There existed, previous to the Sutra period, a body of literary works propagated by oral tradition, which formed the basis of all later writings on sacred subjects, and which by the Brahmans was believed to be of divine origin. The idea expressed by the word sru, to hear, i. e., to receive by inspiration, is known in the Brahmanas."-- . S. Z., 107.

Sruti: (sáns. hindú). The daughter of Atri, married to the Prajapati Kardama.

Stambha: (sáns. hindú). l, A phonetic variety of the same dhatu or root as Skambha, (q. v.); 2, One of the seven Rishis of the second Manwantara.

Sthaleyu Sthandileyu: (sáns. hindú). Two of the ten sons of Raudraswa, king of Mithila.

Stoma and Stuti: (sáns. hindú). Hymns and prayers, created from the eastern and other mouths of Brahma.

Subahu: (sáns. hindú). A king of Mathura, the son of Satrughua.

Subala: (sáns. hindú). A mountain in the island of Lanka, on which Hanuman alighted when he " took a gigantic spring, and by his prodigious strength leaped over the wide ocean," as described in the Ra,mayaria.

Subhadra: (sáns. hindú). The sister of Krishna, Arjuna fell in love with her, and with the consent of Krishna eloped with her, but afterwards returned to Dwaraka where they were formally married with great splendour. She was easily reconciled to Draupadi and became the mother of Arjuna's son Abhimanyu, (q. v.)

Subhasa: (sáns. hindú). One of the kings of Mithila, the son of Sudhanwau.

Subhlimi: (sáns. hindú). One of the sons of Ugrasena.

Suchandra: (sáns. hindú). A king of Vaisali, son of Hemchandra.

Sucharu: (sáns. hindú). One of the sons of Krishna by his wife Rukmini.

Suchchaya: (sáns. hindú). The wife of Slishti, a son of Dhruva.

Suchi: (sáns. hindú). 1, One of the sous of the Agni named Abhimani, the eldest born of Brahma: Suchi was one of the three fires; the genealogy is different in the Bhagavata; 2, The son of Satadyumna, king of Mithila; 3, One of the sons of Andhaka; 4, The son of Vipra, king of Magadha; 5 The Indra of the fourteenth Manwantara.

Suchi: (sáns. hindú). The parent of water-fowl; daughter of Kasyapa by his wife Tamra, Suchiravas - One of the twelve Prajapatis.

Sudarsana: (sáns. hindú). A prince of the family of Ikshvaku, and sovereign of Ayodhya.

Sudasa: (sáns. hindú). The son of Sarvakama, a descendant of Sagara; 2, A king of Magadha, the son of Chyavana.

Suddbodana: (sáns. hindú). A prince of the family of Ikshvaku who, from his connection with Sakya, the author or reviver of Buddhism, is ascertained to have lived in the seventh century before Christ.

Sudeshna: (sáns. hindú). One of the sons of Krishna by Rukmini.

Sudeva: (sáns. hindú). 1, A son of Chunchu; 2, A son of Devaka, of the Yadava race.

Sudhaman: (sáns. hindú). A Lokapala, regent of the east quarter, the son of Vir.ijas and Gauri.

Sudhamas: (sáns. hindú). A class of deities of the third and tenth Manwantaras.

Sudhamans: (sáns. hindú). A class of thirty-three gods in the thirteenth Manwantara.

Sudhanush: (sáns. hindú). A son of the patriarch Kuru who gave his name to the holy district Kurukshetra.

Sudhanwan: (sáns. hindú). l, A king of Mithila, the son of Saswata; 2, A king of Magadha, the son of Satyadhrita.

Sudharman: (sáns. hindú). The hall of Indra, which was given by Krishna to Ugrasena, for the assemblage of the race of Yadu: it was conveyed by Vayu to the Yadavas, the chiefs of whom thenceforth possessed this celestial court, emblazoned with jewels, and defended hy the arms of Govinda. After the death of Krishna the Sudharman palace returned to heaven along with the Parijata tree.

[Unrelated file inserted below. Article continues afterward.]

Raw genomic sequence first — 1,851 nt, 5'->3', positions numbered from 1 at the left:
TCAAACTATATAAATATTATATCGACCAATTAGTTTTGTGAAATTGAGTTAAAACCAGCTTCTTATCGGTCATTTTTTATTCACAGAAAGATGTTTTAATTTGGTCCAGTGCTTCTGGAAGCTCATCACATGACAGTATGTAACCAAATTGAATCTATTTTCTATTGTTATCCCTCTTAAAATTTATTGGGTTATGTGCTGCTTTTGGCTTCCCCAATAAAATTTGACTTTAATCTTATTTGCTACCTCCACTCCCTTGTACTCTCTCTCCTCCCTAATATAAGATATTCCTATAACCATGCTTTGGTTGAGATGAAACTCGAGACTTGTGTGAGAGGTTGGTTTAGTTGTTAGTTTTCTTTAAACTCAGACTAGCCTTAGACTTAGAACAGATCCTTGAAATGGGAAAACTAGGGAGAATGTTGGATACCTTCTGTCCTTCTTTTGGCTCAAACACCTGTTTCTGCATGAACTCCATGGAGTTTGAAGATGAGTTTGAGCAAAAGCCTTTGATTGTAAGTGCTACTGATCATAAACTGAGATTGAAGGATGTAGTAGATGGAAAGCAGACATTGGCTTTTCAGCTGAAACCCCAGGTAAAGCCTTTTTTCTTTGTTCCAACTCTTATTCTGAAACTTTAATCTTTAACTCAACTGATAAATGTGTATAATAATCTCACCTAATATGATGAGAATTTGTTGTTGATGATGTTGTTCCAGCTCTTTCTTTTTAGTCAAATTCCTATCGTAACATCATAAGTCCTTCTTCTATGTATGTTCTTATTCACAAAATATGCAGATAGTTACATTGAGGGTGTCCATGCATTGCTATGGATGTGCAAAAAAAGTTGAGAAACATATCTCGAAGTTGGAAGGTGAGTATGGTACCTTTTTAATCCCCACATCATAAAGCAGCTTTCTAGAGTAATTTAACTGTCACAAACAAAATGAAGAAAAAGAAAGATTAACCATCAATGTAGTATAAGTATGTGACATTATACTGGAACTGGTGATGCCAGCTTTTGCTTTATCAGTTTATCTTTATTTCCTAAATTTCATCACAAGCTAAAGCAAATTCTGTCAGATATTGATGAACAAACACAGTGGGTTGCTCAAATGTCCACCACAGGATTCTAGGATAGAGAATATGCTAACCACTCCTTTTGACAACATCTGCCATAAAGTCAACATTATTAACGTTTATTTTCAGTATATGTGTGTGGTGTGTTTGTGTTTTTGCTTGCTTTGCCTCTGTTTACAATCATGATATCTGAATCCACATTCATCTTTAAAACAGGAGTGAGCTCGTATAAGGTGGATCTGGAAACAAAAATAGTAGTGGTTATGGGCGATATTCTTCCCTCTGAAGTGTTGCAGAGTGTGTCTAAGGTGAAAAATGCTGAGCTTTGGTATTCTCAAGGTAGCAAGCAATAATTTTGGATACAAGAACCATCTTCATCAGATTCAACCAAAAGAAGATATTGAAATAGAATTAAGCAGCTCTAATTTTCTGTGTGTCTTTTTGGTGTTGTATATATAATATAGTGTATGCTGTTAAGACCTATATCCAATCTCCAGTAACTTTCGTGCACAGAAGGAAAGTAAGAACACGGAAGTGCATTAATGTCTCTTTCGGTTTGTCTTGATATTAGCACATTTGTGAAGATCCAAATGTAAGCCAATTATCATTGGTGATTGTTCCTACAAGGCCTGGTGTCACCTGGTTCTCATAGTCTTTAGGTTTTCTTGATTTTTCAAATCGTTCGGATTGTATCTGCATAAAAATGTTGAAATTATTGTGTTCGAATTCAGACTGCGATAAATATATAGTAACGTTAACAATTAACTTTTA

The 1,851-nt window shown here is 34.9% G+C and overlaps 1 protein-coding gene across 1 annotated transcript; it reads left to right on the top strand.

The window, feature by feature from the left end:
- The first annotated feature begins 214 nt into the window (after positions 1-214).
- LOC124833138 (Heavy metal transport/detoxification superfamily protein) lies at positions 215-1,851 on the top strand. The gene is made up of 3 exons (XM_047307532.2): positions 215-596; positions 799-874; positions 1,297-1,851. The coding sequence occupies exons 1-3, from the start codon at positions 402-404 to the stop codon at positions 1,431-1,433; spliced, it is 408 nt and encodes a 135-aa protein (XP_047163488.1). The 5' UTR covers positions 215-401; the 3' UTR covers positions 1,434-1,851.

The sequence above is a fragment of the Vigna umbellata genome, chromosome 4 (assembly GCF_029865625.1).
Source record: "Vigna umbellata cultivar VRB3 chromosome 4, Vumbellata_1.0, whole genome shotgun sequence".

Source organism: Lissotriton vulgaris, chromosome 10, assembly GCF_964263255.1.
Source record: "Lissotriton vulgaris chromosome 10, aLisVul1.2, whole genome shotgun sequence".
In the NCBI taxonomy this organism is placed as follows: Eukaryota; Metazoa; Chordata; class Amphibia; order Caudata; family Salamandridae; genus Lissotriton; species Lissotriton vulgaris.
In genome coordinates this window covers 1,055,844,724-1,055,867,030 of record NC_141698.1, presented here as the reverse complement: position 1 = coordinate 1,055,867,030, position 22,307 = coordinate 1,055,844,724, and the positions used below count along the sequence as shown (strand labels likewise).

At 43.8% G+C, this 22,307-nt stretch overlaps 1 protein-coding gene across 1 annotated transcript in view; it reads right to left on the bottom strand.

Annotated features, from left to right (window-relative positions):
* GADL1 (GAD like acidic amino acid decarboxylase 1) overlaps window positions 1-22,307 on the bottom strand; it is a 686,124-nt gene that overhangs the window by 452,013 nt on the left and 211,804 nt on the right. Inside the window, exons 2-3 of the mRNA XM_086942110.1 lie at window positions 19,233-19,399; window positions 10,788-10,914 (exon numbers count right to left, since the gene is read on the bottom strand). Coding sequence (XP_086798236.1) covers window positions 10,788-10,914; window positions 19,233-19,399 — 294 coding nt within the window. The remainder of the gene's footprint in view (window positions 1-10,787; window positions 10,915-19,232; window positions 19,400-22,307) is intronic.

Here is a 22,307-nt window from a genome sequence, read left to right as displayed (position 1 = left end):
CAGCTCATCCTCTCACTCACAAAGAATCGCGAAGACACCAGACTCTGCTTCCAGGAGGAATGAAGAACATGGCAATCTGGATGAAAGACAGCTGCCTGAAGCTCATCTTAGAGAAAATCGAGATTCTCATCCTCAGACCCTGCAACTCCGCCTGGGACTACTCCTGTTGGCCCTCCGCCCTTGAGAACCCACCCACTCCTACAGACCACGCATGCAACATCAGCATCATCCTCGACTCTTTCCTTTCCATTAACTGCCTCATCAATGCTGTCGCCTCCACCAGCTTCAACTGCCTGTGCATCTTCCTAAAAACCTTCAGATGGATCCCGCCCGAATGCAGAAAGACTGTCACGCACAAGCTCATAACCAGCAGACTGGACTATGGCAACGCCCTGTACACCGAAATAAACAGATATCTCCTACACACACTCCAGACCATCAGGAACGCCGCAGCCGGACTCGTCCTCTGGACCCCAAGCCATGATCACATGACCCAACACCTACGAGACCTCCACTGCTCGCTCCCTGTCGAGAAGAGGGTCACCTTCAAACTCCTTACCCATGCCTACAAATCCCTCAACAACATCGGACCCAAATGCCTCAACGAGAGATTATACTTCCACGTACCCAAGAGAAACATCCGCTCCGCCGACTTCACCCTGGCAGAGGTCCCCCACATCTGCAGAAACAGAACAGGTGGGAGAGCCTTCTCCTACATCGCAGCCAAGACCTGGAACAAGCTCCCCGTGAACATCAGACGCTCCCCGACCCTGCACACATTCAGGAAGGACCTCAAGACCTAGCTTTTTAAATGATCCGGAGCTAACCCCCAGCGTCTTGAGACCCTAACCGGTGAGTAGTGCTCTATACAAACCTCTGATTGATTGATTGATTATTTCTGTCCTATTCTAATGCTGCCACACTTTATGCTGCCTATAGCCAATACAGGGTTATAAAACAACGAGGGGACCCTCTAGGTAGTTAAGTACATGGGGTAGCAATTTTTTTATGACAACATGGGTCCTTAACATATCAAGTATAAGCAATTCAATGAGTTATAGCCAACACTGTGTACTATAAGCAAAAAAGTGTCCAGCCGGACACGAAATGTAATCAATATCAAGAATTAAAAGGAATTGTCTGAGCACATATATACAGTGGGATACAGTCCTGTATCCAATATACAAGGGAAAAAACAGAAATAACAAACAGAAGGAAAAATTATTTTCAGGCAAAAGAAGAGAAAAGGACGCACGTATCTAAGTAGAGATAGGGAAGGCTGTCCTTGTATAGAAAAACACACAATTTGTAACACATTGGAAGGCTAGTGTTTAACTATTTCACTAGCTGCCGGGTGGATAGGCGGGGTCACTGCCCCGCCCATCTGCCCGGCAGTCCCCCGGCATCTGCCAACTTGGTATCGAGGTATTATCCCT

Sudharmas: (sáns. hindú). A class of divinities of the ninth Manwantara; the class consisted of twelve, Sudhis - A class of twenty-seven deities belonging to the fourth Manwantara.

Sudhriti: (sáns. hindú). A prince of the solar dynasty, the son of Rajgavarddhana.

Sudra dynasty: (sáns. hindú). This was founded by Chandragupta in the first half of the fourth century b. c. The dynasty lasted one hundred and thirty-seven years. Chandragupta is the same person as Sandracottus, who, according to Justin, had seized the throne of India after the prefects of Alexander had been murdered. " Seleucus found him as sovereign of India when, after the taking of Babylon, and the conquest of the Bactrians, he passed on into India.

Seleucus however did not conquer Sandracottus, but after concluding a league with him, marched on to make war against Antigonus.

Sudraka: (sáns. hindú). The first Andhra prince, who reigned seventy-three years at Magadha.

Sudras: (sáns. hindú). The lowest of the four castes, said in the Vishnu Purâòa to have been produced from the feet of Brahma; but in another part of the same work the distinctions are ascribed to voluntary election, to accident, or to positive institutions; their duties are said to be to wait on the three upper castes; and by that means to earn their subsistence; they may also engage in trade and mechanical labour.

Sudyumna: (sáns. hindú). See Ila; who was transformed into a man named Sudyumna; at a subsequent period he was again transformed to a woman, in the vicinity of the hermitage of Budha, who saw and espoused her, and had by her a son named Pururavas. After his birth the Rishis prayed to Vishnu, and through his favour Ila once more became Sudyumna. In consequence of his having been formerly a female, Sudyumna was excluded from any share in his paternal dominions j but his father, at the suggestion of Vasishtha, bestowed upon him the city of Pratishthana, and he gave it to Pururavas. V. P.